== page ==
A new study shows that adenovirus and norovirus can be found on surfaces in hospital wards even in the absence of an outbreak. Screening was carried out (using PCR methods) weekly for 6 months in 2 pediatric wards in a London Children’s Hospital. Over this time 13 (2.4%) of samples were positive for adenovirus (AV) (4 samples) or norovirus (NV) (9 samples). Ten of the positive samples were floor swabs. Nonfloor positive samples were NV recovered from a filing cabinet, sluice door handle, and notes trolley.
Further sampling in rooms occupied with AV-infected children showed that all cubicle screening sites and almost all swabs were contaminated with AV. Sampling in a day unit showed that 13% of samples were positive. Of 90 samples taken, 11 were AV positive, and 1 was NV positive. Positive sites included a clinical waste bin lid, surfaces of toys, 2 chair arms, 2 door handles, 1 fan, 2 clinical surfaces and 1 waste bin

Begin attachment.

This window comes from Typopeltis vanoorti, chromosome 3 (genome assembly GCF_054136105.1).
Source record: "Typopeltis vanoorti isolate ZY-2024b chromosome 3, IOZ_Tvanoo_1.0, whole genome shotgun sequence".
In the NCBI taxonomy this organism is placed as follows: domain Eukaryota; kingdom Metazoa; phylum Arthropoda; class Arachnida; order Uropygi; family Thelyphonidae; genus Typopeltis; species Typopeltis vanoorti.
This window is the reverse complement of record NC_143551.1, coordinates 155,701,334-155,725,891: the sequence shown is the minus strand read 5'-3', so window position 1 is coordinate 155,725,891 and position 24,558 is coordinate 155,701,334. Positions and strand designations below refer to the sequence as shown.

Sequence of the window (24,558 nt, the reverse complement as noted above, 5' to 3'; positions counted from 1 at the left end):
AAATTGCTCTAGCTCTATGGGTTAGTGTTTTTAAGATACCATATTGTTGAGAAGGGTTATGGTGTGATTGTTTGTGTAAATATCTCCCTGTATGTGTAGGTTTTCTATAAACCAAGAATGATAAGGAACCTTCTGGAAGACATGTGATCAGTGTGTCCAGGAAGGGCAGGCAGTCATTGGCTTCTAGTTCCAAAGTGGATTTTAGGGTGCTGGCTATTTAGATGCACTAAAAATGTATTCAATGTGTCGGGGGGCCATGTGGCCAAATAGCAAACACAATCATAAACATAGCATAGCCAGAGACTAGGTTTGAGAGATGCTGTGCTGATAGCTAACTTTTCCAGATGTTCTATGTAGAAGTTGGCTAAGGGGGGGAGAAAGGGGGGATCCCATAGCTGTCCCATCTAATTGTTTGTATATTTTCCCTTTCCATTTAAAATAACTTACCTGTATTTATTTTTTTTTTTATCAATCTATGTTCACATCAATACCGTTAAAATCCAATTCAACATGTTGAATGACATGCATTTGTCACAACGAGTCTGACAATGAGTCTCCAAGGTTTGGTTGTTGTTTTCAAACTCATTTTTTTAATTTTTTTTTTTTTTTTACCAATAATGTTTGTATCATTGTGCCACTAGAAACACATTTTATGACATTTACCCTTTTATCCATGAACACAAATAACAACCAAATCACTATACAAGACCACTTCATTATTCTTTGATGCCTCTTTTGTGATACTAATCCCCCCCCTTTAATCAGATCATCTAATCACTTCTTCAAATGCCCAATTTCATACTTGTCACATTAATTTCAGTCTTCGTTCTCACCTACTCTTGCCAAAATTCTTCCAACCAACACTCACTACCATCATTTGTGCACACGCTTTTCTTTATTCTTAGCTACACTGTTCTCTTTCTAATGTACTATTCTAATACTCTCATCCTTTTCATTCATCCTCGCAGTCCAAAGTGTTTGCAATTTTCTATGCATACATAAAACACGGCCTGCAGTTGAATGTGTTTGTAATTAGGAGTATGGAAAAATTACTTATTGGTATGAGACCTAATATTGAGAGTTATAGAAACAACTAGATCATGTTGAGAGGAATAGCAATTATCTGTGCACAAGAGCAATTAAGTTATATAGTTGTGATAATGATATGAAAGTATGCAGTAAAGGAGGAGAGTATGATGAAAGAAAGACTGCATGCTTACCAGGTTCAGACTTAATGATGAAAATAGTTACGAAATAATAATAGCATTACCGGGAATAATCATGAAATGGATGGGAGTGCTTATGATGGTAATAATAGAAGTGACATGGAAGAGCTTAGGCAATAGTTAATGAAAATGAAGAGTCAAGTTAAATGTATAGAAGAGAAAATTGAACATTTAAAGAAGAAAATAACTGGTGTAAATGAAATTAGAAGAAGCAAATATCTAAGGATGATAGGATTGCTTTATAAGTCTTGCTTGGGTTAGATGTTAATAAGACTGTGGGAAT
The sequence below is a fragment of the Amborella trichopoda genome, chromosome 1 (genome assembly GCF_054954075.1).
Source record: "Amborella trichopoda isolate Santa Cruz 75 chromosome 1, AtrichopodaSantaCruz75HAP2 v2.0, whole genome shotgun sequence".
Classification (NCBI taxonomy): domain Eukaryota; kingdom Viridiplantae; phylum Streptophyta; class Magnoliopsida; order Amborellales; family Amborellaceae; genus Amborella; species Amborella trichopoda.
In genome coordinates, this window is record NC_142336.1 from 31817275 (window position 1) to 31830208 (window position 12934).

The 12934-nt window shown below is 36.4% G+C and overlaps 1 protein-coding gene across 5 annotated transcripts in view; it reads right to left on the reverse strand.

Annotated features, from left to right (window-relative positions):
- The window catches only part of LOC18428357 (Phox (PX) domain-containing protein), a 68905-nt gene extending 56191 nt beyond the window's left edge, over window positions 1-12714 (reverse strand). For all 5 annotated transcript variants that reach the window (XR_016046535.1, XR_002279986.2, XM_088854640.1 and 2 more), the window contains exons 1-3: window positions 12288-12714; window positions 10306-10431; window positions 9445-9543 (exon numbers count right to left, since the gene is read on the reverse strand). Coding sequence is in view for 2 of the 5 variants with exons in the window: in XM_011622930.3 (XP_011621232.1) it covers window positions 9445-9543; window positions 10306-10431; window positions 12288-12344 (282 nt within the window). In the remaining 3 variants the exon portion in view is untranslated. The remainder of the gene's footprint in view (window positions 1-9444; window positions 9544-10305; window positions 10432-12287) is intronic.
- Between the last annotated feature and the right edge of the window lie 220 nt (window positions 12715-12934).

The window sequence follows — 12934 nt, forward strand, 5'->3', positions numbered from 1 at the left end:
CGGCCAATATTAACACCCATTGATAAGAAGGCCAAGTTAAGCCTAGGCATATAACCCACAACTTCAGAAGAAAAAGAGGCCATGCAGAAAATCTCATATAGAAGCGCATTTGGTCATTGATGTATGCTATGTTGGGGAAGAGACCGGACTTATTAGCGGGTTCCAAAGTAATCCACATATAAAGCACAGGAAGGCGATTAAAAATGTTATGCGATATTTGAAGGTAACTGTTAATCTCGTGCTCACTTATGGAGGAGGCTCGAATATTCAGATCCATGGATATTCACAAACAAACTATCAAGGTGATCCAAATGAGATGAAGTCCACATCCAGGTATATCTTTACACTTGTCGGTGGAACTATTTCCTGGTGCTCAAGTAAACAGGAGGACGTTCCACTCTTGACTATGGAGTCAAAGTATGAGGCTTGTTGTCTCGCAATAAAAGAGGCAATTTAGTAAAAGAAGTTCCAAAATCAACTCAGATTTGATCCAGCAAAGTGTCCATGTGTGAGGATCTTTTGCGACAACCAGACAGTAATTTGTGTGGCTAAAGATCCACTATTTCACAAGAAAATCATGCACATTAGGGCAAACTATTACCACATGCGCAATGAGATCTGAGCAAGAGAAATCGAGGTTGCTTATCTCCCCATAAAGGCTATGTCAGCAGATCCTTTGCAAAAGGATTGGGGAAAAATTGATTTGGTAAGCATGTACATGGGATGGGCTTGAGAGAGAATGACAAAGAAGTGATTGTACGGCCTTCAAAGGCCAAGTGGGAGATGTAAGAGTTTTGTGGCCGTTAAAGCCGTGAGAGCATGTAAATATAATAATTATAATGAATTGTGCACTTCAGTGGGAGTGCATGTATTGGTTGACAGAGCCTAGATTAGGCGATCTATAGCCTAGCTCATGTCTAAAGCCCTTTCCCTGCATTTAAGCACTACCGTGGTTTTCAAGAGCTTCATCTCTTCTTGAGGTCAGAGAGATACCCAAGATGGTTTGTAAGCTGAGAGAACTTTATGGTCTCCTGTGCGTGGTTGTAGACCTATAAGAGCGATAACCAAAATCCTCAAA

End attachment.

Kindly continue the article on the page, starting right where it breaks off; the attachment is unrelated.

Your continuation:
The authors concluded that cleaning and environmental interaction strategies must therefore be designed to control nosocomial transmission of viruses outside of outbreak scenarios.
The study can be found at: American Journal of Infection Control 42 (2014) 1229-32
A report in Lancet Infectious Diseases (2014;14:664-5) concluded that norovirus infection is associated with 14% of all cases of gastroenteritis worldwide. It is estimated that the global prevalence of norovirus in the healthy population is about 7%. In developing countries, estimates suggest that 200,000 deaths in children under 5 are due to norovirus.